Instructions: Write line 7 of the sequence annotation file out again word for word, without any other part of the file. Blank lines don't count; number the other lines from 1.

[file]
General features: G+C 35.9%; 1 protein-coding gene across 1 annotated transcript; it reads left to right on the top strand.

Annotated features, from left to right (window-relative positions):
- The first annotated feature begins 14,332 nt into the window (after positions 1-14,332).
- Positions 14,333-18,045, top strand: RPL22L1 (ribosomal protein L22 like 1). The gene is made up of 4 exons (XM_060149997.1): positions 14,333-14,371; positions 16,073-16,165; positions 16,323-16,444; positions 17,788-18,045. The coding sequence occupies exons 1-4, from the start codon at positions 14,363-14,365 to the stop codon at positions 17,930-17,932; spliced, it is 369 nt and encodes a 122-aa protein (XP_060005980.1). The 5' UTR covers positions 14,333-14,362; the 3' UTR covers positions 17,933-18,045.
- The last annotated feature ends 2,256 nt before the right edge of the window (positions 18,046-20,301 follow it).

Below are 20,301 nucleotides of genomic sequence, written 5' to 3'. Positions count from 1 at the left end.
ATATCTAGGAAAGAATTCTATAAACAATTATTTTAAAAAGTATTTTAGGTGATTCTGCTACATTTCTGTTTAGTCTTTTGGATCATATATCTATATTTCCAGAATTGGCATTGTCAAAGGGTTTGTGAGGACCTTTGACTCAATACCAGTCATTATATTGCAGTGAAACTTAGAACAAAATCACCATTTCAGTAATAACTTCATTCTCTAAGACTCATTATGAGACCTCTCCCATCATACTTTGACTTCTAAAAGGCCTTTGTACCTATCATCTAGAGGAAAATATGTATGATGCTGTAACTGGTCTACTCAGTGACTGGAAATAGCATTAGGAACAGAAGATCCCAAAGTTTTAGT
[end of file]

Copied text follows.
ATATCTAGGAAAGAATTCTATAAACAATTATTTTAAAAAGTATTTTAGGTGATTCTGCTACATTTCTGTTTAGTCTTTTGGATCATATATCTATATTTCCAGAATTGGCATTGTCAAAGGGTTTGTGAGGACCTTTGACTCAATACCAGTCATTATATTGCAGTGAAACTTAGAACAAAATCACCATTTCAGTAATAACTTCATTCTCTAAGACTCATTATGAGACCTCTCCCATCATACTTTGACTTCTAAAAGGCCTTTGTACCTATCATCTAGAGGAAAATATGTATGATGCTGTAACTGGTCTACTCAGTGACTGGAAATAGCATTAGGAACAGAAGATCCCAAAGTTTTAGT